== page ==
- notwithstanding anything in the company’s constitution, each member and proxy who participates in a general meeting by electronic means will be counted in the quorum.
The Covid Act further sets out requirements, for cases in which a general meeting is to be held wholly or partly by electronic means, for matters such as the required content of notices (for example, details of the electronic platform and procedures for attendance, communication and voting), identification of attendees, the security of electronic platforms and the consequences of failure or disruption of the electronic technology use.
The Covid Act permits the debt threshold for the commencement of a winding up by the court to be extended, for an interim period, from €10,000 for individual debts and €20,000 for aggregate debts, to €50,000 (a single threshold).
In respect of creditors’ meetings, the Act sets out similar measures (as those made in respect of general meetings) for creditors’ meetings which are summoned, convened or called during the interim period.
The Covid Act allows an examiner of a company that goes into examinership during the interim period to seek an extended period of 50 days in which to make a report to the court under the Companies Act.
An examiner has up to 70 days in which to present a report to the court and the Covid Act allows for the extension of that period by a further 30 days on application to the court. This amendment will mean a maximum period of examinership of 150 days in exceptional circumstances (which the Covid Act states include, but are not limited to, the nature and impact of COVID-19 on the company).
Amendments to the 1893 Act
The Covid Act also makes changes to the 1893 Act to provide more flexibility to registered societies when holding an AGM and general meetings of the society during the interim period (the same period as for companies under the Covid Act). These changes to the 1893 Act are very similar to those made to the Companies Act in respect of companies’ general meetings.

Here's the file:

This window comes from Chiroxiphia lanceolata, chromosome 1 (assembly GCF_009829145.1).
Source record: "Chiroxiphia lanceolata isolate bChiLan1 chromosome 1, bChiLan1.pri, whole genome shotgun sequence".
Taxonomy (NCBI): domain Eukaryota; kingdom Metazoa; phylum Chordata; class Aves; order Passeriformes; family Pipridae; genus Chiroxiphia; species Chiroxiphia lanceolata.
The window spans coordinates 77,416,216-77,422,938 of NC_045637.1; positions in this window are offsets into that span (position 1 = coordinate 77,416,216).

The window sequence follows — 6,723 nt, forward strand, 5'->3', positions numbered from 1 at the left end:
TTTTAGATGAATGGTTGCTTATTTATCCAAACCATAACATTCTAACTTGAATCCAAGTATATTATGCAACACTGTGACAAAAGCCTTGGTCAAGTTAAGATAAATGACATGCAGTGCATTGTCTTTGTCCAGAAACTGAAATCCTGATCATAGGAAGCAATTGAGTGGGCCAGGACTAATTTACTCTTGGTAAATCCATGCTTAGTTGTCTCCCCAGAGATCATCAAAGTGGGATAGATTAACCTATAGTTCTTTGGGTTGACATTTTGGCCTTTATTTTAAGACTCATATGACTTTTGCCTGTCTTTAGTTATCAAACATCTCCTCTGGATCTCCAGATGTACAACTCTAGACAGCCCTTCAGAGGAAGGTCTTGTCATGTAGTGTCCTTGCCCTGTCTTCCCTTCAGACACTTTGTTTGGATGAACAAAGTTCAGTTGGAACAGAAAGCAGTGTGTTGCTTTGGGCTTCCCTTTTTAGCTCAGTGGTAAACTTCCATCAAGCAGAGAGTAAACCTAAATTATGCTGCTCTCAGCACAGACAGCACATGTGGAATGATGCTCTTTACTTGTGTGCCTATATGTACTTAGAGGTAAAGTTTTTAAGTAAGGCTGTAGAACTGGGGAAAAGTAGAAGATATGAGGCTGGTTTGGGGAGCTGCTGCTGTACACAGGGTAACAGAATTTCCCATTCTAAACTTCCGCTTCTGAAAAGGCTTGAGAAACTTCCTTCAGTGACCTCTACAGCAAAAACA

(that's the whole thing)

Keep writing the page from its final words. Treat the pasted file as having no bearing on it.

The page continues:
Civil Law and Criminal Law (Miscellaneous Provisions) Act 2020
The Civil Law and Criminal Law (Miscellaneous Provisions) Act 2020 provides for remote meetings of State bodies where some or all of the members of that body are not in the one place and also provides for remote meetings of unincorporated bodies (such as clubs and charitable organisations). The relevant provisions of this Act were also commenced on 21 August 2020, initially for an interim period of three months but which was extended to 9 November 2021 by Ministerial order.3
- The initial interim period, which expired on 31 December 2020, has been extended four times, most recently to 28 April 2022. The associated Statutory Instrument has not yet been published.
- The title of the relevant Minister was altered from the Minister for Business, Enterprise and Innovation to the Minister for Enterprise, Trade and Employment by the Business, Enterprise and Innovation (Alteration of Name of Department and Title of Minister) Order 2020 from 10 November 2020.
- Civil Law and Criminal Law (Miscellaneous Provisions) Act 2020 (Section 30(3)) Order 2021.
This document has been prepared by McCann FitzGerald LLP for general guidance only and should not be regarded as a substitute for professional advice. Such advice should always be taken before acting on any of the matters discussed.